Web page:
So bad, its scary.

If there is one thing the new horror-comedy Studio 666 reveals, it is this: just because you have fun making a movie doesn’t mean people will have fun watching it.

Starring musician Dave Grohl along with his band the Foo Fighters, all of whom play themselves, the film is a mishmash of half-assed horror cliché combined with attempts at comedic riffing that proves to be a hellish experience in all the wrong ways.

The story, thought up by Grohl, sees the band move into a mansion with a spooooky past to put together a new album. The house is the one they actually did record their most recent album Medicine at Midnight in, though it was to mixed results. In the film, in addition to having a bad case of writer’s block, Grohl is soon haunted by supernatural forces within the house that make him…let’s just say not quite himself.

The film’s runtime is only listed at 108 minutes, though it drags on for so long that it becomes excruciating. Credit must be given to whoever edited together the trailer for the film as it made it seem like fleeting enjoyment could be found with the absurd premise of Grohl getting possessed. There are moments of that in the final cut, though they’re so sparsely seen in what I can only describe as a bloated and bland movie that far overstays its welcome.

The clearest analogy is not to any of the various films Grohl has mentioned as reference points, such as when he somehow told Rolling Stone with a straight face that it’s “part The Shining, part Amityville Horror, part Evil Dead.” Instead, it most closely resembles a commercial for Doritos in both visual presentation and comedic sensibility. In fact, bags of the chip are so frequently seen around the film’s setting that I almost began to wonder if it might surreptitiously be one.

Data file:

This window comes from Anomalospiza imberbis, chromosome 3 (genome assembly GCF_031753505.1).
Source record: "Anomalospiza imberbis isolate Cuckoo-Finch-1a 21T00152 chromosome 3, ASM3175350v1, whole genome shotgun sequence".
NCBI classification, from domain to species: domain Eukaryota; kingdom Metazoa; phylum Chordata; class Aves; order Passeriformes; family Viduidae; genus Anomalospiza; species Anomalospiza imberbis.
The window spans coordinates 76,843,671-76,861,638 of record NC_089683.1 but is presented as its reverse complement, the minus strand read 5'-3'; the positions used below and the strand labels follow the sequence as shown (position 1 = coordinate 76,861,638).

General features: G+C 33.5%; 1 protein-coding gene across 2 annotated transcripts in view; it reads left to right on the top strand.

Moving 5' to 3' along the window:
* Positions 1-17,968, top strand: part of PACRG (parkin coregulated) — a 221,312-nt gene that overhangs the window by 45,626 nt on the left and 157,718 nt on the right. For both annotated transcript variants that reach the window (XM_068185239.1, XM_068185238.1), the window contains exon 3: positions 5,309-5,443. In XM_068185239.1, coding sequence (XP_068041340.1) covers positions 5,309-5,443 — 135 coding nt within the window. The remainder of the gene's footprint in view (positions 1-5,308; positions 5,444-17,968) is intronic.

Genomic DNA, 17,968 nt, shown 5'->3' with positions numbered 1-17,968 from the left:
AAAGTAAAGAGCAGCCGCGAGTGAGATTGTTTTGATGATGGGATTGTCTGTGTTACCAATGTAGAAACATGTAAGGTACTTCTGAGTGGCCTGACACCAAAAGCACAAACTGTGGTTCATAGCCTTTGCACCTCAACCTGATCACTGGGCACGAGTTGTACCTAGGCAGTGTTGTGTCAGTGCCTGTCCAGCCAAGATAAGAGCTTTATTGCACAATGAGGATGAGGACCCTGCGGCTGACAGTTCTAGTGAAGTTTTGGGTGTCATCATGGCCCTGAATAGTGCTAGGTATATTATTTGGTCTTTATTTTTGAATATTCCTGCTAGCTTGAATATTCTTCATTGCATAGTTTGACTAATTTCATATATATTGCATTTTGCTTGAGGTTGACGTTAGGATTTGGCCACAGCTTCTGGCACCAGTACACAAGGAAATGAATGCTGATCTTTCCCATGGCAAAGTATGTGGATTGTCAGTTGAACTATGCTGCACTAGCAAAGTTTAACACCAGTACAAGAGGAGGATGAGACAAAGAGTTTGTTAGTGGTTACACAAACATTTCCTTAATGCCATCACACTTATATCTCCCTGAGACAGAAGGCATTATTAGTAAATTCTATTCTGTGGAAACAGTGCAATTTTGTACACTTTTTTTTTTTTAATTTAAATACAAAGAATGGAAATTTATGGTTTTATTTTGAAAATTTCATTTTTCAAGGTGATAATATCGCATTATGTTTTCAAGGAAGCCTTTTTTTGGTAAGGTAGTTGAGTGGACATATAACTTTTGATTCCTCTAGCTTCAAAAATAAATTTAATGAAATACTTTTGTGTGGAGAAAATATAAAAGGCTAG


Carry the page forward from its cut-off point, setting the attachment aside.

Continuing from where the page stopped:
This isn’t to say that Grohl isn’t a personable, funny guy outside of this film. Whatever you think of his music, he seems like the type of dude who would be a chill roommate. Unfortunately for Grohl, it is another thing entirely to be the lead of a film. Giving a strong comedic performance requires timing and cleverness, none of which is to be found anywhere here. Studio 666 gives off the vibe of a bunch of dads going through a midlife crisis.

You tried, Whitney. You tried.
You tried, Whitney. You tried. Courtesy of Open Road Films

Recurring appearances by Whitney Cummings as a neighbor who seems to know more than she is letting on and Will Forte as an unsuspecting food delivery guy are part of a doomed attempt to give the movie some comedy bonafides. Forte in particular has shown he can bring a horror-comedy to life with 2019’s underrated ghost film Extra Ordinary. But that prior film has far more creativity and wit than anything in Studio 666.

Even its more basic body horror elements, like when it features an uptick of explosions and vomiting, are so derivative and come far too late to be of any difference. Had the whole film been about those parts, at least it could have been serviceable. Instead, the story drags through such a prolonged set-up that you wish this had been a short film. Or even a commercial. There is no reason for it to be so long.

Perhaps there will be a few who can find value in the novelty of seeing a rock band be in a horror movie. It does feel like the type of thing that would have been made years ago and doesn't really happen anymore. Think of the 2006 film Tenacious D in The Pick of Destiny which saw Jack Black and Kyle Gass having a grand ol' time carving out cult status with a goofy premise. Funnily enough, Grohl actually appeared in that film as Satan in a humorous final showdown with the two rockers. It's clear in Studio 666 that he didn't learn anything from that experience.

You can see Studio 666 in theaters starting today.